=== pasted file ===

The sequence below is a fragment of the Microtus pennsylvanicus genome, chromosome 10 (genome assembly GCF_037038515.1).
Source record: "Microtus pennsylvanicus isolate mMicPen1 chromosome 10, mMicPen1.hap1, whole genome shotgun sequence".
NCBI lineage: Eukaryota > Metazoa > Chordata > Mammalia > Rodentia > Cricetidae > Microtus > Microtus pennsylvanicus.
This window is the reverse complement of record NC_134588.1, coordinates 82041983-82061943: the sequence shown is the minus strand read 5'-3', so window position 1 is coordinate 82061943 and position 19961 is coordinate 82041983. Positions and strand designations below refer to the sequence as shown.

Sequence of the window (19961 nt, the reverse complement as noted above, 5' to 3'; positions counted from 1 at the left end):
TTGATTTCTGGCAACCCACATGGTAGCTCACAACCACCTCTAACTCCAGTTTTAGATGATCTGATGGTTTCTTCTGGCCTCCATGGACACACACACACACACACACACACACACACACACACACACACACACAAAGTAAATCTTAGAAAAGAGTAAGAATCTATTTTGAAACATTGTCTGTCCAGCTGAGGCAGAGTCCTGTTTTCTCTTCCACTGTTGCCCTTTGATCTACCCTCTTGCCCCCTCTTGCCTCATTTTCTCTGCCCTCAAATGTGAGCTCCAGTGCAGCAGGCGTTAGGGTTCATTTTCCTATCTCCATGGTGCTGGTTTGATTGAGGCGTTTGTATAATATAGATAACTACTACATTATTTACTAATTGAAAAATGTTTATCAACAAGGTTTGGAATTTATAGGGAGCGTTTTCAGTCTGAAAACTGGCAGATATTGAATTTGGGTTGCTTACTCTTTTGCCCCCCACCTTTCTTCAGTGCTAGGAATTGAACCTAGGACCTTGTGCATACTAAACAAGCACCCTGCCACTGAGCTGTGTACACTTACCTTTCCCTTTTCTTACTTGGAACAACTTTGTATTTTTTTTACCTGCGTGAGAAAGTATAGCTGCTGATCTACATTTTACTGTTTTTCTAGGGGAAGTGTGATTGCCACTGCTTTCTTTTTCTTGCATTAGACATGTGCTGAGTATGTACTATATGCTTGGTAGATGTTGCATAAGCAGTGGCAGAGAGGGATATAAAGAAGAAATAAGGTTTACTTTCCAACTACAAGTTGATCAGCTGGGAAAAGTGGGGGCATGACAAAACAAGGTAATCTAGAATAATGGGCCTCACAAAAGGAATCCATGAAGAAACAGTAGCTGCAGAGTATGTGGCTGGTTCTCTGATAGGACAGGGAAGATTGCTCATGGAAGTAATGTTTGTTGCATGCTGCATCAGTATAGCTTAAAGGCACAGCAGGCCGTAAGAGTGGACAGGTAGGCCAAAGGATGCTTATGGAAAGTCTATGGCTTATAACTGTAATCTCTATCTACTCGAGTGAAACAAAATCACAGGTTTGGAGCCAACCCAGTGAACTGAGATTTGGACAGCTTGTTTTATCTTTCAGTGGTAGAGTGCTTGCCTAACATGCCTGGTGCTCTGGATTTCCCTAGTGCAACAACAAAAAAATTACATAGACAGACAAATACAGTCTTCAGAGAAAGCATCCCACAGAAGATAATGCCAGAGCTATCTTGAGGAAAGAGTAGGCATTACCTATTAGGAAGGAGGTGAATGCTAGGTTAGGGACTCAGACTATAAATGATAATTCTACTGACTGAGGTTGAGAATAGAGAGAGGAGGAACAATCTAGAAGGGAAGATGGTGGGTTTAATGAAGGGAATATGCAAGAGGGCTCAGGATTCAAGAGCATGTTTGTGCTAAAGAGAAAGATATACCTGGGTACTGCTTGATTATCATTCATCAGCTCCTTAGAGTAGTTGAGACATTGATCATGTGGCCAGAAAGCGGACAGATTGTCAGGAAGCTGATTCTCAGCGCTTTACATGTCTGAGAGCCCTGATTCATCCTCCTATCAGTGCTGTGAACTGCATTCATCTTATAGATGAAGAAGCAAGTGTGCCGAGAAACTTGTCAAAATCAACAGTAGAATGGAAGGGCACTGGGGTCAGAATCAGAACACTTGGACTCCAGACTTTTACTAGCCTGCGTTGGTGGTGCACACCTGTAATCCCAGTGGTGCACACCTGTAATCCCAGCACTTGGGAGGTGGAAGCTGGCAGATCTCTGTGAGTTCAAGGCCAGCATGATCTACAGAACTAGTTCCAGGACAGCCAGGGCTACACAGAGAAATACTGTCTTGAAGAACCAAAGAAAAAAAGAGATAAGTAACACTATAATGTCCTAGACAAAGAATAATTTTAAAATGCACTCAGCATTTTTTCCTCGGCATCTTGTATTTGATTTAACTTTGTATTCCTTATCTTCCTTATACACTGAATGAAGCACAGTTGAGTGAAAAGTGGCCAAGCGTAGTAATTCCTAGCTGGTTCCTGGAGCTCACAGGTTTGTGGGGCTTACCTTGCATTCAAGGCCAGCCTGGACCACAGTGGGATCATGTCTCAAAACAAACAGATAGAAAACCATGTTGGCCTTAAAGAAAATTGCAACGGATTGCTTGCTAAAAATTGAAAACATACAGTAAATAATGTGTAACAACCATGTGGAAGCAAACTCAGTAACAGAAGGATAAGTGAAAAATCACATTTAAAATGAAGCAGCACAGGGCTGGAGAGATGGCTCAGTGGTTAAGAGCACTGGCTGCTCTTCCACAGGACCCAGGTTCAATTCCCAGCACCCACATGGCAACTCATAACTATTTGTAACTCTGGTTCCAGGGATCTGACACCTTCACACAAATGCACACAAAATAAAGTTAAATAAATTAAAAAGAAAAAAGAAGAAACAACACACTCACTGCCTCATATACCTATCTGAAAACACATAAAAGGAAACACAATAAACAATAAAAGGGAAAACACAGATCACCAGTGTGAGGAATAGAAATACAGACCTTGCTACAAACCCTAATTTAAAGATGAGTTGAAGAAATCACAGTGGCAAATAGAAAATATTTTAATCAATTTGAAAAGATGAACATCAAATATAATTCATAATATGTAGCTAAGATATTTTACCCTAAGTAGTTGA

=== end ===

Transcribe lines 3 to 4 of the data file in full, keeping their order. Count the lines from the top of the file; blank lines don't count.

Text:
NCBI lineage: Eukaryota > Metazoa > Chordata > Mammalia > Rodentia > Cricetidae > Microtus > Microtus pennsylvanicus.
This window is the reverse complement of record NC_134588.1, coordinates 82041983-82061943: the sequence shown is the minus strand read 5'-3', so window position 1 is coordinate 82061943 and position 19961 is coordinate 82041983. Positions and strand designations below refer to the sequence as shown.